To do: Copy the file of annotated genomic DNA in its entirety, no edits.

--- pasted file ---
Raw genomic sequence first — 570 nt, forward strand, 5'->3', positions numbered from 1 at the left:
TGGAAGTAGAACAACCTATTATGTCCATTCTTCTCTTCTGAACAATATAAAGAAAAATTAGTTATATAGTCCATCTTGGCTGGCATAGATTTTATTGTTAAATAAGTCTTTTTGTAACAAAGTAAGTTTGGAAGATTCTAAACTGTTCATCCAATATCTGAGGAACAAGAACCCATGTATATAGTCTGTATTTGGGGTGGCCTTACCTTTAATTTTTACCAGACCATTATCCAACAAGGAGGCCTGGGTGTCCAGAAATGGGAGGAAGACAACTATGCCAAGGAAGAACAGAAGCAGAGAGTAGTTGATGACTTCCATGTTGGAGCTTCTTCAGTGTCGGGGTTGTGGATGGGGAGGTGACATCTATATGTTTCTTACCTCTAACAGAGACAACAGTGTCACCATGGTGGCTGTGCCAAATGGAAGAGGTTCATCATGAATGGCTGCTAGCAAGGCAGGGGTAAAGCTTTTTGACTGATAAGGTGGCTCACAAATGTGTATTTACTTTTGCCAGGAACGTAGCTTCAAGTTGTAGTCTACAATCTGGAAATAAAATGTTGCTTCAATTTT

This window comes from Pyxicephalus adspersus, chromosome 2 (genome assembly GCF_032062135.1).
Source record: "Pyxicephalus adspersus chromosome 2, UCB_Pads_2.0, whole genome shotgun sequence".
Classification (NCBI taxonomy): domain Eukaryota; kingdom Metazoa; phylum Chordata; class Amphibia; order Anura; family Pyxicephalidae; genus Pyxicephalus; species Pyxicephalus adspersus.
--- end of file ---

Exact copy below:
Raw genomic sequence first — 570 nt, forward strand, 5'->3', positions numbered from 1 at the left:
TGGAAGTAGAACAACCTATTATGTCCATTCTTCTCTTCTGAACAATATAAAGAAAAATTAGTTATATAGTCCATCTTGGCTGGCATAGATTTTATTGTTAAATAAGTCTTTTTGTAACAAAGTAAGTTTGGAAGATTCTAAACTGTTCATCCAATATCTGAGGAACAAGAACCCATGTATATAGTCTGTATTTGGGGTGGCCTTACCTTTAATTTTTACCAGACCATTATCCAACAAGGAGGCCTGGGTGTCCAGAAATGGGAGGAAGACAACTATGCCAAGGAAGAACAGAAGCAGAGAGTAGTTGATGACTTCCATGTTGGAGCTTCTTCAGTGTCGGGGTTGTGGATGGGGAGGTGACATCTATATGTTTCTTACCTCTAACAGAGACAACAGTGTCACCATGGTGGCTGTGCCAAATGGAAGAGGTTCATCATGAATGGCTGCTAGCAAGGCAGGGGTAAAGCTTTTTGACTGATAAGGTGGCTCACAAATGTGTATTTACTTTTGCCAGGAACGTAGCTTCAAGTTGTAGTCTACAATCTGGAAATAAAATGTTGCTTCAATTTT

This window comes from Pyxicephalus adspersus, chromosome 2 (genome assembly GCF_032062135.1).
Source record: "Pyxicephalus adspersus chromosome 2, UCB_Pads_2.0, whole genome shotgun sequence".
Classification (NCBI taxonomy): domain Eukaryota; kingdom Metazoa; phylum Chordata; class Amphibia; order Anura; family Pyxicephalidae; genus Pyxicephalus; species Pyxicephalus adspersus.